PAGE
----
Saturday, October 2, 2010
I just saw the movie "The Social Network" last night, which ironically coincided with the following conversation I had with someone the day before. Here's what he had to say:
"I think it’s too bad that there’s so much that’s wrapped up in computers. It falls into the line of what seems to be going on socially where people are so wound up in unseen connections. They’re not face-to-face, and there’s a lot that needs to happen face-to-face to understand each other. It’s hard to tutor when they’re on their cell phones. You wonder what’s getting through. I think it’s a social demise, I don’t think it’s going to help socially. It’s like the difference between knowing you and knowing your phone number. You could ask all the same questions but I’m not going to have the same patience. Socially, we’re not planning a lot of guidance that way, people have two or three or four phones now. There’s a lot you lose. There’s going to be some serious social issues."
Agree? Obviously there are pros and cons to almost anything. I guess the questions are a) which one outweighs the other and b) what you use it for [technology]. The movie illustrated how easy the internet can be used to destroy someone's life. You post a hurtful remark or picture about someone and it circulates an uncontrollable wildfire in seconds. It can also be used to connect someone in a fraction of a second half-way around the world who you may never have been able to talk to otherwise.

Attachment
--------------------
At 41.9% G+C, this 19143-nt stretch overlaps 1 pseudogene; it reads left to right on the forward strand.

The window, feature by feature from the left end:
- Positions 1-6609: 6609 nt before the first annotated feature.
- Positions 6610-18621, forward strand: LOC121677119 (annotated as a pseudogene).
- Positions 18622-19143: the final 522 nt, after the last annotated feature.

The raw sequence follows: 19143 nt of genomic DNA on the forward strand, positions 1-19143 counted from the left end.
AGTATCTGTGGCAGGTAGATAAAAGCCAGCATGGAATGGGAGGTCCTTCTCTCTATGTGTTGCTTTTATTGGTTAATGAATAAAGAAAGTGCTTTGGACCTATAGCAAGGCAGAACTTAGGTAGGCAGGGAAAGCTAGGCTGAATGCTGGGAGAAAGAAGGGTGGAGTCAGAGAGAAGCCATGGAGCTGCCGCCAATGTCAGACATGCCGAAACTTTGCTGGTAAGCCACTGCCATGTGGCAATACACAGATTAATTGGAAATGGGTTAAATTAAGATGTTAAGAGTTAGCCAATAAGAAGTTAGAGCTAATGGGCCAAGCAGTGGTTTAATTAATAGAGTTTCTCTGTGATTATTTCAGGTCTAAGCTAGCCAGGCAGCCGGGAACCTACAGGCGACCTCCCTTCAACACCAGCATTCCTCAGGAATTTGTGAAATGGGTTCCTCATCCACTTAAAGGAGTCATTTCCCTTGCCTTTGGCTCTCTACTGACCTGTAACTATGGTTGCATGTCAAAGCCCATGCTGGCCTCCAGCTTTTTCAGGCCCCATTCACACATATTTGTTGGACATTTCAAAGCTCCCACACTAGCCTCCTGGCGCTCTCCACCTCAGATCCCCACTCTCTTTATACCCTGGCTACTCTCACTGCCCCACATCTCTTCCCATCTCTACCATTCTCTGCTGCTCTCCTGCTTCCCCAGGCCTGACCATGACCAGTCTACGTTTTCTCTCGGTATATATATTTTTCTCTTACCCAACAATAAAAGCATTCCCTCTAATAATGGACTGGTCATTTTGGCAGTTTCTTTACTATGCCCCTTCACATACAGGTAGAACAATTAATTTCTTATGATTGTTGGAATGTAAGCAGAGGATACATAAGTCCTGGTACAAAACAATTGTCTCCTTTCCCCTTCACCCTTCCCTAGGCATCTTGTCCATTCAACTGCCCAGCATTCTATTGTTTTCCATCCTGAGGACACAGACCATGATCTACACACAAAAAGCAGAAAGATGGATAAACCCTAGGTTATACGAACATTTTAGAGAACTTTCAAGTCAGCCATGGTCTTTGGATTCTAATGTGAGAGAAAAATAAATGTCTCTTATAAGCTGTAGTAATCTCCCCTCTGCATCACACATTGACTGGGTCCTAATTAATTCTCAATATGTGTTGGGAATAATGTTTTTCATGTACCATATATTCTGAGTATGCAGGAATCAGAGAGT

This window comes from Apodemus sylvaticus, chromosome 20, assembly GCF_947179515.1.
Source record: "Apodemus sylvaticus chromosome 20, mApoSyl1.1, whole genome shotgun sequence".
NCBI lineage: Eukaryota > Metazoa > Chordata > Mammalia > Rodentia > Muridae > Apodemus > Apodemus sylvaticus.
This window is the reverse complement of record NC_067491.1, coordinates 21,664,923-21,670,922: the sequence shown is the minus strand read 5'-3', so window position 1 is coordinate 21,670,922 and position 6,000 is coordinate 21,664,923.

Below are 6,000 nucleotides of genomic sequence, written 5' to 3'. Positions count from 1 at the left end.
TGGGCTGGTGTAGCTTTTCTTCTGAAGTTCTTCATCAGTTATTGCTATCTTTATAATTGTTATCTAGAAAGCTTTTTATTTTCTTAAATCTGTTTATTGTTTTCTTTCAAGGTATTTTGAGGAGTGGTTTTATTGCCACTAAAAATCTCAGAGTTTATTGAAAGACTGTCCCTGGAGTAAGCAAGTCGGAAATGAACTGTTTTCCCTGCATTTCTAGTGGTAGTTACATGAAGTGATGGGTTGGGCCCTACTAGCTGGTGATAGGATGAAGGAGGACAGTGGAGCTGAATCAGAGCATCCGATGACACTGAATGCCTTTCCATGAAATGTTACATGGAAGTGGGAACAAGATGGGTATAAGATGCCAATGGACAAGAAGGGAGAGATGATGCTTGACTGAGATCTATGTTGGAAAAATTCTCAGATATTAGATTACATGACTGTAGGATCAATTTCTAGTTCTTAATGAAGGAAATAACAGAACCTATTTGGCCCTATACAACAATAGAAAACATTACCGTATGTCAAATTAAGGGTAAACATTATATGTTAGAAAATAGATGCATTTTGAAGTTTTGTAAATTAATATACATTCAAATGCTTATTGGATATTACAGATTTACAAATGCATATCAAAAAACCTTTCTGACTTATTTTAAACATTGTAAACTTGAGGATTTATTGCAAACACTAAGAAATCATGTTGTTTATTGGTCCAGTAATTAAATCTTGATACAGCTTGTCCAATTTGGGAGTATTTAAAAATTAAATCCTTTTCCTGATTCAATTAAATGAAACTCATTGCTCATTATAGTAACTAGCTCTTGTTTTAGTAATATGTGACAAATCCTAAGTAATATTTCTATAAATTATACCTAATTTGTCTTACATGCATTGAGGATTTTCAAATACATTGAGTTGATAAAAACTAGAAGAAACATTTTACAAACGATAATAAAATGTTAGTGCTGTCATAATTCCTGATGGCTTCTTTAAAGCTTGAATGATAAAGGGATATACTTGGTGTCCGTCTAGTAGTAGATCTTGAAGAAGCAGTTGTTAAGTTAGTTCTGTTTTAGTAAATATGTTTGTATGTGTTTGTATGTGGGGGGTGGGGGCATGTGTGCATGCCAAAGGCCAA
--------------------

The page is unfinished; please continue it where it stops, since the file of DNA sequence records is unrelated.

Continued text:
So is this guy right in saying that the more we rely on technology, the more we lose in relationships? Or is it just a matter of using it correctly? Is the growing sophistication of online profiles and identities making face-to-face contact less and less important?
I agree with this guy in that there are definitely things missed when you're not face-to-face. Body language, tone, facial expressions. Quirks that are unique to that person are lost. Sarcastic tones can't be identified through text messages. Eye brow raises can't be seen over the phone. There's not substitute for the real thing. But when you can't have that, technology is the next-best thing. Skype, for example, was cited by a military mother as a great resource for getting to talk to her son while in Afghanistan. If she *could* talk to him face-to-face, obviously she would've, but this was her best option. My mom loves that I can show her pictures and tell her the status updates of my brothers in Texas and New York.
So yes, it can obviously be used for good or ill. But when will it get too ill, if ever? (I love that I'm using Facebook to ask this, too. Oh, the irony)
This is what I do after I see movies. By the way, I don't think the point of "The Social Network" was about the danger of technology, or the good of it. It was more about the cost of greatness and if it's worth it...or something like that. A "Citizen Kane" type-thing. But it still prompted this.